The Highland Clearances: People, Landlords and Rural Turmoil

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Birlinn, 2008 - History - 486 pages

In the first documented study of one of Scotland’s most emotive subjects for many years, this book traces the origins of the Clearances from the 18th century to their culmination in the crofting legislation of the 1880s. This process of clearance was part of a wider European movement of rural depopulation, and Eric Richards describes the appalling conditions and treatment suffered by the Highland people. At the same time, however, he also illustrates how difficult the choices were that faced even the most benevolent landlords in the face of rapid economic change. The Clearances were the most rugged and painful of many attempted solutions to the problem of how to maintain a population on marginal and infertile land. In drawing attention away from the mythology to the hard facts of what actually happened, this book offers a balanced analysis of events which created a terrible scar on the Highland and Gaelic imagination, the historical legacy of which still lies unresolved in the 21st century.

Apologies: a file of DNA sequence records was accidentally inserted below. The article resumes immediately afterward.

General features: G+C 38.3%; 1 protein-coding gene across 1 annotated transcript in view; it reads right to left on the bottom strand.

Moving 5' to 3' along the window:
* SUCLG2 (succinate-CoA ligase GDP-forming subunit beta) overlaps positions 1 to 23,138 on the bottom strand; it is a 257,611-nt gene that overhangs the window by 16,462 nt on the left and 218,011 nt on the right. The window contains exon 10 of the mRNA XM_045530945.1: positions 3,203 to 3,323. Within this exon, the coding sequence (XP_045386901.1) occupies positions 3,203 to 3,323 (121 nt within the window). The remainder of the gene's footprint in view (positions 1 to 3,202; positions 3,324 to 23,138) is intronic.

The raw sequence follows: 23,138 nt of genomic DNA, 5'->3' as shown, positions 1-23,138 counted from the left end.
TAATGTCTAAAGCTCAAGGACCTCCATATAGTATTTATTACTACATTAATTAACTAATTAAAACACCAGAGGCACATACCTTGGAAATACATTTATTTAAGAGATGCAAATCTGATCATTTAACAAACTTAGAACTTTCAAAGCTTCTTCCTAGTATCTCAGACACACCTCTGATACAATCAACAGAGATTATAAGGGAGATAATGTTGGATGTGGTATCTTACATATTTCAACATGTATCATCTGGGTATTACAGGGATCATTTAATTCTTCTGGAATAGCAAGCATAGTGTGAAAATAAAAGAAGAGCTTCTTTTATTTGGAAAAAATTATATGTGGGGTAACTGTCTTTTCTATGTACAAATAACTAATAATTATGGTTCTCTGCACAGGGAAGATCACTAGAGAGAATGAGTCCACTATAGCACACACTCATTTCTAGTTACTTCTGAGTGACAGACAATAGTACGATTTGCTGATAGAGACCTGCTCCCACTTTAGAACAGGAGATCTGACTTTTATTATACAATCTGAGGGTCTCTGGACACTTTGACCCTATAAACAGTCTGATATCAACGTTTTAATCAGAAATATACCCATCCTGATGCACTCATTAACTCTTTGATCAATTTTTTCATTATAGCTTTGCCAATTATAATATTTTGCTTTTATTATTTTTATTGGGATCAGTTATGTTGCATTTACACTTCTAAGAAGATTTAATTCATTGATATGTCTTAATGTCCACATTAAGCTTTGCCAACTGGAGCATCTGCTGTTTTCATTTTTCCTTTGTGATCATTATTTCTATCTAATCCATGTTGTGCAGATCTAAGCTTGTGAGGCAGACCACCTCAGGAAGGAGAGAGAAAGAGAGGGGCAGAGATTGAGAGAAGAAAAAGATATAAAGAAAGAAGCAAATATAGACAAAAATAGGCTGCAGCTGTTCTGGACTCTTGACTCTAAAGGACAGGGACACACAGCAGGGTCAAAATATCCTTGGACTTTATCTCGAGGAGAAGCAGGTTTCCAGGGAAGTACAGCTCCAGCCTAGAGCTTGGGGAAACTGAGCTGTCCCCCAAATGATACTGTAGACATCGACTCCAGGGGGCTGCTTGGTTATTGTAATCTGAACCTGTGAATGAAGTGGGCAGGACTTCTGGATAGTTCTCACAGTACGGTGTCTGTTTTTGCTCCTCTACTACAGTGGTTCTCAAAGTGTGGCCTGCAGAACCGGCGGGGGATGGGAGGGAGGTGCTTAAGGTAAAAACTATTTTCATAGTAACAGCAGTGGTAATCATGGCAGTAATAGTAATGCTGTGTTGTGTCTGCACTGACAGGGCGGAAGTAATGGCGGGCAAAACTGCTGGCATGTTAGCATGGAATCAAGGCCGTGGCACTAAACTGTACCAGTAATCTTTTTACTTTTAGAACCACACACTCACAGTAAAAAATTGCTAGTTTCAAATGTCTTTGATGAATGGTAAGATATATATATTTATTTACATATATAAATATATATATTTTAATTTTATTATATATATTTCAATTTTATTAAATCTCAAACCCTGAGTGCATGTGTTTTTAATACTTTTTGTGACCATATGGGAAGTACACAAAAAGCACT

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User Review  - mbmackay - LibraryThing

This is a particularly annoying book. It is my third book in last year about the 19th century "clearances" of tenant farmers in the Scottish Highlands. It offers some advantages over the others - it ... Read full review

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About the author (2008)

Eric Richards is Professor of History at Flinders University, Australia and previously taught at Stirling University, Scotland. His published work includes an acclaimed biography of Patrick Sellar, which was awarded the prize for Scottish History Book of the Year (1999) by the Saltire Society.

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